Radioactive! How Irene Curie & Lise Meitner Revolutionized Science and Changed the World by Winifred Conkling
Irene Curie and Frederic Joliot discovered how to make artificial radioactivity, the modification of elements by altering their atomic structure. This lead to Lise Meitner's understanding of nuclear fission, revolutionizing science and making the atom bomb possible. They had hoped to benefit mankind, unleashing a cure for cancer or establishing a new energy source. But the first application was the atom bomb. They learned that pure research could not stay apolitical, and that once the genie is out of the bottle the power is up for grabs.
The women's stories are a study in contrast.
Irene was the daughter of Marie and Pierre Curie. Blunt, inattentive to social cues and conventions, and athletic she was brilliant but difficult. During WWI Irene volunteered with her mother running X-ray units at the front--while still earning three degrees. She married fellow researcher Frederic Joliot and together they discovered artificial radiation. The Curie-Joliots' research was groundbreaking but they didn't always understand what it meant. Others recognized the implications they had missed. Irene's fingers, like her mother's, were radiation damaged and her health was compromised by her work. Irene's anti-fascism and Frederic's communism made them pariahs after WWII and they were banned from international conferences.
Lize Meitner was of Austrian Jewish heritage but converted to Christianity. Her father taught her independent thinking and her mother music. Lise overcame many obstacles, from a ban on higher education for women to working gratis with Otto Hahn. She was ladylike, shy, and proper. During WWI she worked as a surgical nurse and at X-ray units at the front. Lize worked in a hygienic lab and as a professor and her health was not impacted by radiation. As an Austrian working in Germany, Lise thought she would be protected from Hitler's anti-Semite campaign but when Germany took over Austria she was classified as a German Jew. Her friends arranged a complex plan to get her out of Germany before she was arrested. The story is riveting. At nearly 60 years old Lise had lost everything, including her lab and work. But secretly she continued to help her German research partners and aided them in understanding they had split the atom! Sadly, knowledge of her help was later suppressed and she did not receive the recognition she deserved.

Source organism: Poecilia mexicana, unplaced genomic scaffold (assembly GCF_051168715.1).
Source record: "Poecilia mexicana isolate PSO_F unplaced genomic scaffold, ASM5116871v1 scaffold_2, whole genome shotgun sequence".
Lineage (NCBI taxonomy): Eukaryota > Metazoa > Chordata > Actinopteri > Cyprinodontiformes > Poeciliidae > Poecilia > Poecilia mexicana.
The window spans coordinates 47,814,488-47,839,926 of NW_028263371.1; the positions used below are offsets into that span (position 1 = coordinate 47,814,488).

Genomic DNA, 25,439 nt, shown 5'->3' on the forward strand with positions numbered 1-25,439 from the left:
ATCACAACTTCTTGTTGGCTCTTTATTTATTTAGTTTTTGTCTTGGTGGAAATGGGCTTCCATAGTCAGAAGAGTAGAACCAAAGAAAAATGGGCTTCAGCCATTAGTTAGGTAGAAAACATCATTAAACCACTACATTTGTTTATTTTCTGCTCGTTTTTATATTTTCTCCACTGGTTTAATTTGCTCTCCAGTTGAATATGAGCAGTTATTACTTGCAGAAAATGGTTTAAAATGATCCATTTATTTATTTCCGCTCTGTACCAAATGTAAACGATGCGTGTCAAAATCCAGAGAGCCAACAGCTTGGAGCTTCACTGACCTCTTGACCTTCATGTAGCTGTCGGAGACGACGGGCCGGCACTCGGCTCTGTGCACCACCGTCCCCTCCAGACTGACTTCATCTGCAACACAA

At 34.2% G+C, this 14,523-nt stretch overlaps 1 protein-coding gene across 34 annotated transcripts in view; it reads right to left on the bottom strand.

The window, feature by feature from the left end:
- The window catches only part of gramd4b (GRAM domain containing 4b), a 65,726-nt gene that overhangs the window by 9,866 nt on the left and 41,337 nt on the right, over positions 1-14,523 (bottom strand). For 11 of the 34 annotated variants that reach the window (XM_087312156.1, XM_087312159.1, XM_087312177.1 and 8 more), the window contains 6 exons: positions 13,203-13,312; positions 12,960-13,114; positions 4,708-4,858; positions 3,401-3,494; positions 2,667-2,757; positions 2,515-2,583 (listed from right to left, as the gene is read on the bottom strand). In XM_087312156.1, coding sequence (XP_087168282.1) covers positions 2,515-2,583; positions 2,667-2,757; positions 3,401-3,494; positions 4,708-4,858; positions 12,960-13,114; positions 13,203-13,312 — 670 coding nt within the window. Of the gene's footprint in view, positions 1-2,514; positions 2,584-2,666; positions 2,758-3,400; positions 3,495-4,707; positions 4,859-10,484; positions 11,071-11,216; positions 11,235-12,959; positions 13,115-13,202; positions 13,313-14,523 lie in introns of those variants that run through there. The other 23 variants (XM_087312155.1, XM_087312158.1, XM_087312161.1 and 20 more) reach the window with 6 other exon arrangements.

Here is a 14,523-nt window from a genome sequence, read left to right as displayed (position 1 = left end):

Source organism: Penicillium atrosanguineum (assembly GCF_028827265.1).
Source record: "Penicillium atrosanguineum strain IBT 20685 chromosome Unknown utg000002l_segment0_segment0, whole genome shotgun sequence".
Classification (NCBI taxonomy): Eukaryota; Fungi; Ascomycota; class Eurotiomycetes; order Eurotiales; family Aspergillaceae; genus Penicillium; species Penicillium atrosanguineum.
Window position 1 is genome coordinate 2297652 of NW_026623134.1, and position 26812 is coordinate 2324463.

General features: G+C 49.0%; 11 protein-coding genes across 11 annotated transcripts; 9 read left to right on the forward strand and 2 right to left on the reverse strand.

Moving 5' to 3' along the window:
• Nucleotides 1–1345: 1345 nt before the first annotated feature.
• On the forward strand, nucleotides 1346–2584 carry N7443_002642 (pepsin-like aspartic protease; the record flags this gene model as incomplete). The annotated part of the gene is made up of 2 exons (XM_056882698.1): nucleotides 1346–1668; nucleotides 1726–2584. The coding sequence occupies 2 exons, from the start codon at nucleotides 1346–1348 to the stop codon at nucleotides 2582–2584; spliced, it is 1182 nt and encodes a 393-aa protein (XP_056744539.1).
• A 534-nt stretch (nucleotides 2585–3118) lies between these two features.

The book includes photographs, a Who's Who, a time line, glossary, illustrations, notes, bibliography, and resources for more information.
I received a free ebook from the publisher through NetGalley in exchange for a fair and unbiased review.
Publication Date: January 5, 2016
$17.95 hard cover